castAR's vision of immersive gaming gets closer to final production

Five months ago, Technical Illusions gained over a million dollars in funding thanks to a highly successful Kickstarter campaign for castAR, a projected augmented reality project that company founders Jeri Ellsworth and Rick Johnson brought over from Valve when they were laid off almost two years ago. Ever since the campaign's success, the company has been ramping up prototyping on a rapid scale so that the final unit can be sent off for mass production. Along the way, the company has grown from two employees to 11, and Ellsworth has since moved from Portland to Seattle to be with the team (dragging her collection of 80-plus pinball machines along with her). Ellsworth has also just hired the services of a Japanese company (she won't name which) to provide her with improved optics and thinner circuitry, which she admits is better than the homemade solutions she and her partners have cobbled together so far. This all means, sadly, that castAR is still very much in progress, which is why even though Technical Illusions is here at GDC 2014, we were unable to look at the final castAR hardware. We were, however, able to take a look at castAR's latest prototype that has never before been seen outside of Technical Illusion's office until this week.

The hardware is, without a doubt, leaps and bounds ahead of what we saw last year. As a reminder, here's the way castAR works: a pair of active shutter glasses with tiny projectors casts 3D images onto a retroreflective surface which are then returned to your eyes. At the same time, a camera module in the eyewear scans for infrared LEDs on the surface to track the location and movement of your head. The initial builds for the castAR glasses were very rough around the edges, but understandably so -- they were initial builds, right? The latest iteration, however, is far cleaner and smoother in appearance. The circuitry and guts of the headset are now relegated to the right temple, leaving just the projectors and the camera perched above the glasses, which lessens the weight above the nose bridge. Further, the camera part has a much lower profile and doesn't jut out as much as before. That along with the projectors are also now housed in a simple black plastic block. It doesn't seem like much, but it's a lot tidier than previous versions that exposed visible wiring. Ellsworth says they plan to attach a thinner cable to the glasses as well, again to reduce the headset's overall weight. In the end, she hopes the final unit will weigh less than a 100 grams each.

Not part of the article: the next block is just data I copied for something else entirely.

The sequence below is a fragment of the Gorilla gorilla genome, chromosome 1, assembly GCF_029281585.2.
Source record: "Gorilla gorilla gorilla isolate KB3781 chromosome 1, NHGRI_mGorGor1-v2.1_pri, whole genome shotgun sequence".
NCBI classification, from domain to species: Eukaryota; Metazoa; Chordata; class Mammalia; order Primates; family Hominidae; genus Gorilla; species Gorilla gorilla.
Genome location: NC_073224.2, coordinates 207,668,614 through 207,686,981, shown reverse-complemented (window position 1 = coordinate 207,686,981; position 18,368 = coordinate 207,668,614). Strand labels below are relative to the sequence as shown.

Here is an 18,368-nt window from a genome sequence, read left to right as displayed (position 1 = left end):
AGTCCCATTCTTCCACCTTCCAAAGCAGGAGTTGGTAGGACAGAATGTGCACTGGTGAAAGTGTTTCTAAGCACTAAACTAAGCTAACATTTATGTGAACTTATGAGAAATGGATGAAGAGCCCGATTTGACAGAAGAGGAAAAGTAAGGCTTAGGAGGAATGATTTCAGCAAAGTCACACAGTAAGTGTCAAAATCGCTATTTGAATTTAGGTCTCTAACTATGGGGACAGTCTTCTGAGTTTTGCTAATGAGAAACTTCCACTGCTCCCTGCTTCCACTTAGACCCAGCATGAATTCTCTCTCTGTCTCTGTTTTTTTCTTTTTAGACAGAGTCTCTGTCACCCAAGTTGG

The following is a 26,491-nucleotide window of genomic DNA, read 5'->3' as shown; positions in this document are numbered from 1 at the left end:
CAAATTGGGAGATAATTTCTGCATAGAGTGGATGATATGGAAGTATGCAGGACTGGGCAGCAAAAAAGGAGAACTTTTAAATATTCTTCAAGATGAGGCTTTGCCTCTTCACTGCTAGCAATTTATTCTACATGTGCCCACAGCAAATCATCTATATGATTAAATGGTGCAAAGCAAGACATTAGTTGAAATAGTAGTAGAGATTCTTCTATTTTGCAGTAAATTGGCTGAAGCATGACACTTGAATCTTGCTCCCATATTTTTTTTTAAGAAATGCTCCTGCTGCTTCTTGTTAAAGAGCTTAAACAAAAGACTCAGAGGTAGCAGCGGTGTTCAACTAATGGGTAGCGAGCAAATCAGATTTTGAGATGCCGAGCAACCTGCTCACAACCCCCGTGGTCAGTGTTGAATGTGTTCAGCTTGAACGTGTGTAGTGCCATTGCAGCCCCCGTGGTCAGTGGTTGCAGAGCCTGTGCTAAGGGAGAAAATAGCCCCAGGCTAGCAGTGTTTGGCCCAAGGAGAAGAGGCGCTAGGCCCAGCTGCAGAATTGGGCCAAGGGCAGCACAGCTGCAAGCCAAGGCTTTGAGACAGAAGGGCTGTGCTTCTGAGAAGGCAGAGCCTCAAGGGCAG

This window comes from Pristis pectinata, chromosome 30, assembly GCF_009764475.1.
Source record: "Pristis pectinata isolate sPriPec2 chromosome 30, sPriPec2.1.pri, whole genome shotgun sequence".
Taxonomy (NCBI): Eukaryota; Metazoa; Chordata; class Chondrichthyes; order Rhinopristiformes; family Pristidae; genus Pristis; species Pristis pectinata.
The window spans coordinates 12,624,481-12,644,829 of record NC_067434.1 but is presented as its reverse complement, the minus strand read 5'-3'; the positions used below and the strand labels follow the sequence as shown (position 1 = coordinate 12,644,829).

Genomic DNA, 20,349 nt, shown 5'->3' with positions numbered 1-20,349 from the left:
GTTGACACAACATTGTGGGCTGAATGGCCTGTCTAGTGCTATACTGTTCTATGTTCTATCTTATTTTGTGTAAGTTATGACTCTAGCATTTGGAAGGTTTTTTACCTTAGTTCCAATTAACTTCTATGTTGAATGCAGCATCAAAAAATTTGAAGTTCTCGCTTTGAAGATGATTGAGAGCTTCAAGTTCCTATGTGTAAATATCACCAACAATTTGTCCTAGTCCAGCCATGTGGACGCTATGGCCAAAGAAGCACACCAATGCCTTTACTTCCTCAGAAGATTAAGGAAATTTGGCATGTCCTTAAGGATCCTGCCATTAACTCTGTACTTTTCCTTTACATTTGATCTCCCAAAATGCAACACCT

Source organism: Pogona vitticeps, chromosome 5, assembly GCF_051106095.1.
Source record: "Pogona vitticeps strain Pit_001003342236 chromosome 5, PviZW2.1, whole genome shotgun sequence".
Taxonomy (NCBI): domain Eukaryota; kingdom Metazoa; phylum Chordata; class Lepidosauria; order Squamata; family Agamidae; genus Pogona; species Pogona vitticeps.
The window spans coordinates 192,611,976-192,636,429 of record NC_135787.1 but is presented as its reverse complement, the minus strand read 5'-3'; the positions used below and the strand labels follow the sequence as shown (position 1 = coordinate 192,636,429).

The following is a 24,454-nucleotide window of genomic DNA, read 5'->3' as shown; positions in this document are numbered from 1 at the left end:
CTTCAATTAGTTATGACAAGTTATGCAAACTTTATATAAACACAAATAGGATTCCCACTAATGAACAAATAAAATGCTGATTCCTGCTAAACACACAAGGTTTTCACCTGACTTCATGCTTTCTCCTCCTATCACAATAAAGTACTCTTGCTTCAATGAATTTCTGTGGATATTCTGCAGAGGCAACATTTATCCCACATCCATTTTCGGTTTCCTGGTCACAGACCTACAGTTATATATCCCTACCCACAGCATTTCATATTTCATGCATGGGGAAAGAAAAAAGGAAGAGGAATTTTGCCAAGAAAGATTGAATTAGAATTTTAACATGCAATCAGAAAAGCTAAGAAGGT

What's perhaps more interesting than the design however, are the new tiny projectors embedded in the glasses. The projectors, located above each eye, now have full 720p HD resolution. Not only that, but according to Ellsworth, they also project more light along with richer, more uniform colors. In our brief hands-on with the castAR prototype, we can certainly tell the difference between it and the older standard-definition model. Images were visibly brighter and sharper, and we could lean down toward the display and make out finer details than before. We tried our hand at a beta zombie game that Technical Illusions developed in-house to demonstrate the glasses, and while gameplay was a little unrefined, we could see that the graphics seemed crisper than the other demos in the room. Also, each projector has a 65 degree field of view, while the camera for head tracking has a 125 degree field of view, though Ellsworth promises us that the final version will have a 145 degree view instead. This means that you could cover a much wider surface area with castAR's retroreflective material for an even larger game environment.

As we were finding out about castAR's progress, we also took the opportunity to ask Ellsworth and her team about their involvement in the Immersive Technology Alliance (ITA), a virtual reality collective that launched last week. As a founding member of the alliance, Technical Illusions sees the ITA as an advocacy group for virtual and augmented reality and the benefits immersive technology brings. Brian Bruning, who heads up Technical Illusions' marketing and business development, says both VR and AR have uses far outside gaming, and can be used in training, education and medical imaging. One of ITA's main duties would be educating the public and developers about those different avenues. Additionally, Bruning said that as VR and AR are still so new, that the various outfits in the organization can take the opportunity to learn tips and tricks from each other. Technical Illusions, as one of the rare firms doing projected AR in addition to VR, is well-positioned to both teach and learn in those areas.

Speaking about projected AR in particular, Ellsworth says, "Projected AR is very graphical and visual, but it's not just staring at the screen." One of the benefits of AR as opposed to VR is that you can simply lift your head and still interact with the world. "This comes into play especially with the social aspect of games," she says, pointing out that part of the fun of playing a video game with pals is being able to see your friends reactions. "It's a fresh spin on games," says Ellsworth. "A new driving force." Seeing as castAR managed to get 3,863 backers on Kickstarter, it certainly seems some people think so. The first developer and Kickstarter prototype units will be available this summer, while the rest of Kickstarter and the first commercial units should ship by Q4.